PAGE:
Habitat - Fish Passage Technical Assistance
Date Published: October 2003
Number of Pages: 37
Author(s): Jason P. Kunz, Gary Bell and Dave Caudill
The Washington State Department of Fish and Wildlife (WDFW) is committed to providing leadership in restoring salmon and trout (salmonid) populations in Washington State. WDFW conducts Fish Passage Barrier and Surface Water Diversion Screening Assessment and Prioritization projects, which address two factors limiting salmonid populations:
- Human-made barriers to fish passage such as culverts and dams
- Salmonid mortality from unscreened water diversions
When culverts and dams are barriers to fish migration, productive habitat becomes inaccessible. Both adult and juvenile salmonids need to move freely up and downstream to find suitable spawning gravel or disperse from the redd into rearing habitat. Even resident trout need full access to all habitat types to spawn, rear, maximize genetic interchange and survive varying flow conditions.
Juvenile mortality occurs in unscreened or inadequately screened diversions. Water diversion ditches resemble side channels in which juvenile salmonids normally find refuge. When diversion headgates are shut, access back to the main channel is cut off and the channel goes dry. Mortality can also occur with inadequately screened diversions from impingement on the screen, or mutilation in pumps where gaps or oversized screen openings allow juveniles to get into the system.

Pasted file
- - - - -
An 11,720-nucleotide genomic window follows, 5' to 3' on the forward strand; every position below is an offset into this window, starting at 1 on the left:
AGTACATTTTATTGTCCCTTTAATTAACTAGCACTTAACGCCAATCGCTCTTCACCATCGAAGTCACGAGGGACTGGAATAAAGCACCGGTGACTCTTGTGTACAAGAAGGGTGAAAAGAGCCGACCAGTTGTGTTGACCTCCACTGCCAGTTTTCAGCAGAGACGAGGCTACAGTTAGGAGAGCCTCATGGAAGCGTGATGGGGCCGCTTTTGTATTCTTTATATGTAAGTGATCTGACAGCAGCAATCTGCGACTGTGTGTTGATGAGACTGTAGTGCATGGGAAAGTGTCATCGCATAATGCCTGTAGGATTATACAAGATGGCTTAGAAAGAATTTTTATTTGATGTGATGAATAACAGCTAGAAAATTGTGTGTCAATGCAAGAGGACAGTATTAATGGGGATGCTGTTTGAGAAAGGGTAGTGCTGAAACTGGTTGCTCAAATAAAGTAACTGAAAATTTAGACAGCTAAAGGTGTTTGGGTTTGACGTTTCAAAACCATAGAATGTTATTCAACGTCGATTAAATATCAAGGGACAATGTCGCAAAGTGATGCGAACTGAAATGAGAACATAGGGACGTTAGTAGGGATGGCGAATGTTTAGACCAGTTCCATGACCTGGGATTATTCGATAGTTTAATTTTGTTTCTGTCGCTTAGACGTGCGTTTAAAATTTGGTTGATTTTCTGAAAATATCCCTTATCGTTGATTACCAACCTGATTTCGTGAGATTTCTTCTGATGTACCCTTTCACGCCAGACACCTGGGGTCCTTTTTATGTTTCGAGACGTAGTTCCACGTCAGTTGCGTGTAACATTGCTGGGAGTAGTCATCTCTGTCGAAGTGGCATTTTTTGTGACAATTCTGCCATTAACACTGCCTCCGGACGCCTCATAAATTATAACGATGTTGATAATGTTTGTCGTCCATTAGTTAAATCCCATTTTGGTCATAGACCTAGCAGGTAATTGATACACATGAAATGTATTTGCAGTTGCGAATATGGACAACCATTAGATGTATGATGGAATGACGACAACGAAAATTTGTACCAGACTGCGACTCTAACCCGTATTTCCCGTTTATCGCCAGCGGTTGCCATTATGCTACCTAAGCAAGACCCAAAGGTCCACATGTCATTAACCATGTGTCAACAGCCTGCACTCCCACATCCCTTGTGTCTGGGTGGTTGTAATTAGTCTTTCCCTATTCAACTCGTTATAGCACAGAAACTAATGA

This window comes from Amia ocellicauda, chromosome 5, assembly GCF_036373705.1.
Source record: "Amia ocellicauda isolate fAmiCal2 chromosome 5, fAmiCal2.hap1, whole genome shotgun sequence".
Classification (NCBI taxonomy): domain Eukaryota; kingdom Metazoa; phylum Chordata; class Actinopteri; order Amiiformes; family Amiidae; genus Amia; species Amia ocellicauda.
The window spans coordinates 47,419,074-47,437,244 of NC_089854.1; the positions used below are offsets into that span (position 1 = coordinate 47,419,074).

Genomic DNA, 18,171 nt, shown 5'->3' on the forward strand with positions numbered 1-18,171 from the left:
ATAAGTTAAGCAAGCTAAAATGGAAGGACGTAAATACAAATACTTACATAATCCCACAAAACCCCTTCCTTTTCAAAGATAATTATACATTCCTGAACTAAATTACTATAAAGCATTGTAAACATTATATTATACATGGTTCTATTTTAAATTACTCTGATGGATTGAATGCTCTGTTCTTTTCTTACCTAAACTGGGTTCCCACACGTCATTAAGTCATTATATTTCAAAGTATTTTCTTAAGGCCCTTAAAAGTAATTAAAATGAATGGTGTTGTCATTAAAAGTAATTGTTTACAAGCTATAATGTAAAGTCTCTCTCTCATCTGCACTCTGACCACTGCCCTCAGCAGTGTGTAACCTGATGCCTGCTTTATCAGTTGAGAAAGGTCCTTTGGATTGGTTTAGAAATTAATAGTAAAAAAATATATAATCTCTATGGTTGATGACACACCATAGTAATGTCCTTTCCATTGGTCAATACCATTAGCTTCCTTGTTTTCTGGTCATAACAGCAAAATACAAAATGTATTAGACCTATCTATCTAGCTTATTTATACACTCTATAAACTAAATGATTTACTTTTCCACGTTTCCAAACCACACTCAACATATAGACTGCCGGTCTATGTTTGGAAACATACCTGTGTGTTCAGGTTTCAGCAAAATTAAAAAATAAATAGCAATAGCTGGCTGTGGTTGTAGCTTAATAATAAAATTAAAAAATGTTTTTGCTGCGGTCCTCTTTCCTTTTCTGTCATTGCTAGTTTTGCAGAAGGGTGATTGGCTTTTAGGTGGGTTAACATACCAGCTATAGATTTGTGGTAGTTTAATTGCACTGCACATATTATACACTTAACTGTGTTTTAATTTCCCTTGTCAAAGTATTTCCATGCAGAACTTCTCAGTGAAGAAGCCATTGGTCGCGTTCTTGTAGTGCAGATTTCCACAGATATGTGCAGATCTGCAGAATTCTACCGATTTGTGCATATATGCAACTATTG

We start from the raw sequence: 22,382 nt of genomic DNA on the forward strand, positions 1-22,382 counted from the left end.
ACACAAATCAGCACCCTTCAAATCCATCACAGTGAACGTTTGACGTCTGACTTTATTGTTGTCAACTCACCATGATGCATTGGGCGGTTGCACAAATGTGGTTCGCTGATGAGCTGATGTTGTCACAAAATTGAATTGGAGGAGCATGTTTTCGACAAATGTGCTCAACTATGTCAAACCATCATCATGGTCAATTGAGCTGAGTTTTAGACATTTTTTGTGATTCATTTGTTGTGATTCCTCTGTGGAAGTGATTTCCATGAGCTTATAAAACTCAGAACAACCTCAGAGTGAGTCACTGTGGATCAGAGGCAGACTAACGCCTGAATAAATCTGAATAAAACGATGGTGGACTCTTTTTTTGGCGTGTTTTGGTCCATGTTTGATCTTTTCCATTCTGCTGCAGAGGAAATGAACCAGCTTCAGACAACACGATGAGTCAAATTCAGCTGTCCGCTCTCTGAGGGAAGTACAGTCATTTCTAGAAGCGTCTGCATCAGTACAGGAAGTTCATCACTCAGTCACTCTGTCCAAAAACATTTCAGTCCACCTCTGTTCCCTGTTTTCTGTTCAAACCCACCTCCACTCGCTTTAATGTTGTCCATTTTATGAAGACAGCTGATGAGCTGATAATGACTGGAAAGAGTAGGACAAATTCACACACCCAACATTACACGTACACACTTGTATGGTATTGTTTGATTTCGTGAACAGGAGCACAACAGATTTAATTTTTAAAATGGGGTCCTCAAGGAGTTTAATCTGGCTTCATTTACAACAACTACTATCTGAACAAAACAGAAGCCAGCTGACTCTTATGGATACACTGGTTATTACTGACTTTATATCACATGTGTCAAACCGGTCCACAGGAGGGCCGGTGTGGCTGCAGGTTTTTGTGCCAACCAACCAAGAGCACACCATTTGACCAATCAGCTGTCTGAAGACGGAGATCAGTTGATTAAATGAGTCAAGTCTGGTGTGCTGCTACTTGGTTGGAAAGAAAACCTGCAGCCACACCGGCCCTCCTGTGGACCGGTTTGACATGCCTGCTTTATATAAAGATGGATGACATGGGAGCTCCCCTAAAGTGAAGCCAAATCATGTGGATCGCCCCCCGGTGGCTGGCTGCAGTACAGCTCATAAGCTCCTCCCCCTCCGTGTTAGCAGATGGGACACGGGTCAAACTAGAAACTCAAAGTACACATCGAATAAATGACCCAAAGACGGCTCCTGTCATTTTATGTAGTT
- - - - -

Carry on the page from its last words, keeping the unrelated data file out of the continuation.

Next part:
Inventories of fish passage barriers and water diversions are being conducted on each of the Wildlife Areas owned or managed by WDFW. The inventories and habitat surveys document and prioritize for correction all human-made fish passage barriers and unscreened or inadequately screened diversions to ensure compliance with Washington State laws (RCW 77.55.060, RCW 77.55.040).
For this report, the location of a fish passage or safety structure is referred to as a site. The structure at that site is referred to as a feature.
Features affecting fish passage include:
Features affecting fish safety include:
- Gravity diversions
- Pump diversions
A site may have one or more features associated with it, such as a gravity diversion with a dam to impound water and direct it to the diversion. A dam may be equipped with a fishway to facilitate fish passage around the dam. An overflow levee or dike with a water control structure is a common site associated with wetland enhancement and is treated as an “other” feature. This report summarizes the results of the Skagit Wildlife Area inventory.